Craig Baird recently had a taste of the speedway scene when he took Ian (Jack Jack) Easton’s sprint-car for introductory laps at Harrisville Speedway near the Ohakea Airforce base
Leaping at the opportunity extended to Baird and midget champion Graham Standring by 40-year racing veteran Easton, the test has baited Baird to further the offer by seeking to run in a competitive outing.
“They’ve got four wheels and a steering wheel – that’s about the only parallel to any other car I’ve driven before,” said the 38-year-old Queensland based Kiwi after his first laps in the winged 11P methanol powered racer.
Excited yet apprehensive about the opportunity, he emerged from the car having experienced a new aspect synonymous with speedway – mud and dust.
“But I guess like anything new – they take a bit of getting used to. It feels like it walks all over the straight, so you’ve got to put opposite lock on down the straight if you come off the throttle - they are just so fine to drive.”
“They’ve got mega power – that’s the best part of it. The other thing is you can’t see the front wheels to know how sideways you are – you’re just heading down a straight for the end wall. But I’m told the faster you go the straighter the car gets.”
Following his introduction, Baird says a day behind the wheel would be essential to get full feel: “I’d love to give them a go in a race. At the moment I’m driving it like a motocross bike – hanging on for grim life. But once you’ve clicked with the car it’d be a real thrill to get in to a race with others.”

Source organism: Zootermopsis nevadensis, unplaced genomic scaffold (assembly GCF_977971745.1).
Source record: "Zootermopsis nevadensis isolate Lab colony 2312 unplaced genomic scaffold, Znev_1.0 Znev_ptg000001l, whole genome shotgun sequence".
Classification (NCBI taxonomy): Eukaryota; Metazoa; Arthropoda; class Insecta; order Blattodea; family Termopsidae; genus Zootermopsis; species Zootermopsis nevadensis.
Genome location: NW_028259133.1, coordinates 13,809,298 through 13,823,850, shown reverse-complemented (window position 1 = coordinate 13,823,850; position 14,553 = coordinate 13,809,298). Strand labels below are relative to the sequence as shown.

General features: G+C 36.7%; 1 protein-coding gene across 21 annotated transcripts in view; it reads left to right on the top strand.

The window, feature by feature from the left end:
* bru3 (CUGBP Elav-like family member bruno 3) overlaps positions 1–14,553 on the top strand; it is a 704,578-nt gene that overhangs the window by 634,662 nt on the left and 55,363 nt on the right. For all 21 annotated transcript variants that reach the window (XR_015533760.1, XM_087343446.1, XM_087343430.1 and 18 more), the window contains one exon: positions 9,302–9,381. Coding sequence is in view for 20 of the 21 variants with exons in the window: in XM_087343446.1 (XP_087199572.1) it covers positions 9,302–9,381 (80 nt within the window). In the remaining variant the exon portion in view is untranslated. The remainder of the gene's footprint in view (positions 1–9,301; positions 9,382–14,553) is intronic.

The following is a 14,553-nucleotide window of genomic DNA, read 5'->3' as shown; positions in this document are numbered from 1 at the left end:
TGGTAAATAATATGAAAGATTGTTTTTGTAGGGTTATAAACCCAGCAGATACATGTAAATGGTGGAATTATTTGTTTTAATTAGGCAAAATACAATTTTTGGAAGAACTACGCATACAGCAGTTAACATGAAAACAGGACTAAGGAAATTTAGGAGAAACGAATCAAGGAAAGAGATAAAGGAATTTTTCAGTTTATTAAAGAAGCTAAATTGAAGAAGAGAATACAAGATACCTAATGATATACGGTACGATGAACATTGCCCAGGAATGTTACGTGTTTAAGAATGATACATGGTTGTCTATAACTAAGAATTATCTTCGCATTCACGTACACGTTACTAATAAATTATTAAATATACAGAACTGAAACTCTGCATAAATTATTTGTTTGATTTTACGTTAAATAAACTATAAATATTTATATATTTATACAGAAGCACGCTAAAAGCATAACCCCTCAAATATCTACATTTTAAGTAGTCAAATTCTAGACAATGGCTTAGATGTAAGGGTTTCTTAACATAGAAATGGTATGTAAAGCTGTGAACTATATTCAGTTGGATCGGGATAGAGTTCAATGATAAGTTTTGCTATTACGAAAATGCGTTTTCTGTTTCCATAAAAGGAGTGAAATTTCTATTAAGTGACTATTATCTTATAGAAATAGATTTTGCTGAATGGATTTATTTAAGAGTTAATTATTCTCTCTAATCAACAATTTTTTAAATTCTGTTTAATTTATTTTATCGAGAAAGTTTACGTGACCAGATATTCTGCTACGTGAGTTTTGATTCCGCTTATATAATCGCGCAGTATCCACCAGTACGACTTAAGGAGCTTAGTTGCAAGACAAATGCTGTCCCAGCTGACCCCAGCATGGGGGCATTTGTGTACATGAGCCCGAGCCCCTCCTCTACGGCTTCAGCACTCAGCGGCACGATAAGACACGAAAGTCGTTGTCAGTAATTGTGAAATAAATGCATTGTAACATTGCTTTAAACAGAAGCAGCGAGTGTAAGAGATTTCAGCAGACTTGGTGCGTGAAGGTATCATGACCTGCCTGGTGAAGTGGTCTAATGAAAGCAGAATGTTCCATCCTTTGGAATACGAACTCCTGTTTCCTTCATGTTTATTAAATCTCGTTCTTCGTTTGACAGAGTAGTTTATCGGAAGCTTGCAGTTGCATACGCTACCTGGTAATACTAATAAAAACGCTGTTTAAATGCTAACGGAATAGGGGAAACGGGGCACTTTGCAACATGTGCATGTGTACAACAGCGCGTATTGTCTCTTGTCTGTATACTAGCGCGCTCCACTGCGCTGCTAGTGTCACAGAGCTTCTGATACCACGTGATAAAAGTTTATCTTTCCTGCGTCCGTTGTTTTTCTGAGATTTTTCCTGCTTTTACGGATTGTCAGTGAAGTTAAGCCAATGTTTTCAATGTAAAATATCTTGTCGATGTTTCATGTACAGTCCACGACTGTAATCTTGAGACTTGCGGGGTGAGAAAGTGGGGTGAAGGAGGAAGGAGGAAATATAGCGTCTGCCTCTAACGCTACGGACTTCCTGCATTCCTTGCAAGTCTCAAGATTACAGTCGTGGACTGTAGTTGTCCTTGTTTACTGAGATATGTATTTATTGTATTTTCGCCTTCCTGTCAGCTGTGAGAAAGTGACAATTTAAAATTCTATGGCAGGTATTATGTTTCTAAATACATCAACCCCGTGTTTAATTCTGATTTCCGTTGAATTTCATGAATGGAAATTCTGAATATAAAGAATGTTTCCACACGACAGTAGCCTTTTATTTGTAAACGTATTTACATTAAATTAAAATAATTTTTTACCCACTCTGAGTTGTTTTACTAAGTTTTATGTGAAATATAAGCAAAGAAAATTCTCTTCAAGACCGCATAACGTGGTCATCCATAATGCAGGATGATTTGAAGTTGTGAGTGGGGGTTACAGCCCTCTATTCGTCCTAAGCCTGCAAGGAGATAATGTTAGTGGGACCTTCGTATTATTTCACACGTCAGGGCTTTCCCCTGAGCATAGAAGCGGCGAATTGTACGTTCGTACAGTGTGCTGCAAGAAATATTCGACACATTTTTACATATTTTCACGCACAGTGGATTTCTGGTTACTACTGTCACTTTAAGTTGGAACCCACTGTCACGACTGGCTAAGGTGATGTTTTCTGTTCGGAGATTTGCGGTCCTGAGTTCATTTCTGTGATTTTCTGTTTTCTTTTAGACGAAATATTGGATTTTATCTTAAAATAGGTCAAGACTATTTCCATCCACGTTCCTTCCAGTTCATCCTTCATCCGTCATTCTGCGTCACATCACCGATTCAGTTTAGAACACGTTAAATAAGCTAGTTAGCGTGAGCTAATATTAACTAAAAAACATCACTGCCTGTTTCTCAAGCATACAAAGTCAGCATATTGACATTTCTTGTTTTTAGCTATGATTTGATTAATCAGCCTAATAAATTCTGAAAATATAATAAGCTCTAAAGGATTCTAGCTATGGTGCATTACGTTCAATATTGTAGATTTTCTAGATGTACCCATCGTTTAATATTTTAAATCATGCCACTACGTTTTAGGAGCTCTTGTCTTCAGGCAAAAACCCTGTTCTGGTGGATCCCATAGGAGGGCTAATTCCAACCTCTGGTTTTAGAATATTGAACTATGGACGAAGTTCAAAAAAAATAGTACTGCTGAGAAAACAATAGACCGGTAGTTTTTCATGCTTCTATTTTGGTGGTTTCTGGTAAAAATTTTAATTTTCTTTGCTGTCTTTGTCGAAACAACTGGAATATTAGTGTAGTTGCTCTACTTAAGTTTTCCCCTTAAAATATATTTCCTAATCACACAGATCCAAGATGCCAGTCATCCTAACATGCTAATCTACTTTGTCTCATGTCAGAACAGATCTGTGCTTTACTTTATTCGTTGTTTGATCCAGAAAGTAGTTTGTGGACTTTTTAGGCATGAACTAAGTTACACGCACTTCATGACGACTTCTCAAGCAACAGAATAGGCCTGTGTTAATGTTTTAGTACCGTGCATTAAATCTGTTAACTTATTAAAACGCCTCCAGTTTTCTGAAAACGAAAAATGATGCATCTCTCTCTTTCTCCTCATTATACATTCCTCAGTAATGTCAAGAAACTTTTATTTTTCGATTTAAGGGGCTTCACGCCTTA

With a successful racing career in midgets – the wingless and smaller version of the sprintcar, Graham Standring has taken Baird’s interest and baited him to run at Auckland’s Western Springs Speedway.
“You just get in there and stand on it as hard as hard as you can – well that’s what it appears the quick guys do – they just don’t lift off it,” said Baird, echoing advice offered to him in the build-up to the test session.
“I’ve now got a solid opportunity from Danny Lendich to race a midget – and that’s thanks to Ian (Easton) and Brent Harris for being able to test at the brilliant Harrisville venue. But first I’ll be doing plenty of practise so I can be competitive and keep it out off the wall,” concluded Baird of his next challenge in a career that totals 24 national titles.
Keen to accept an offer to run in the New Zealand series, Baird is currently overlaying calendars to see if he can fit in a season on the dirt.
“It’s not going to happen overnight but if I put my mind to it and we come up with some sponsors I’m sure we’ll do it.”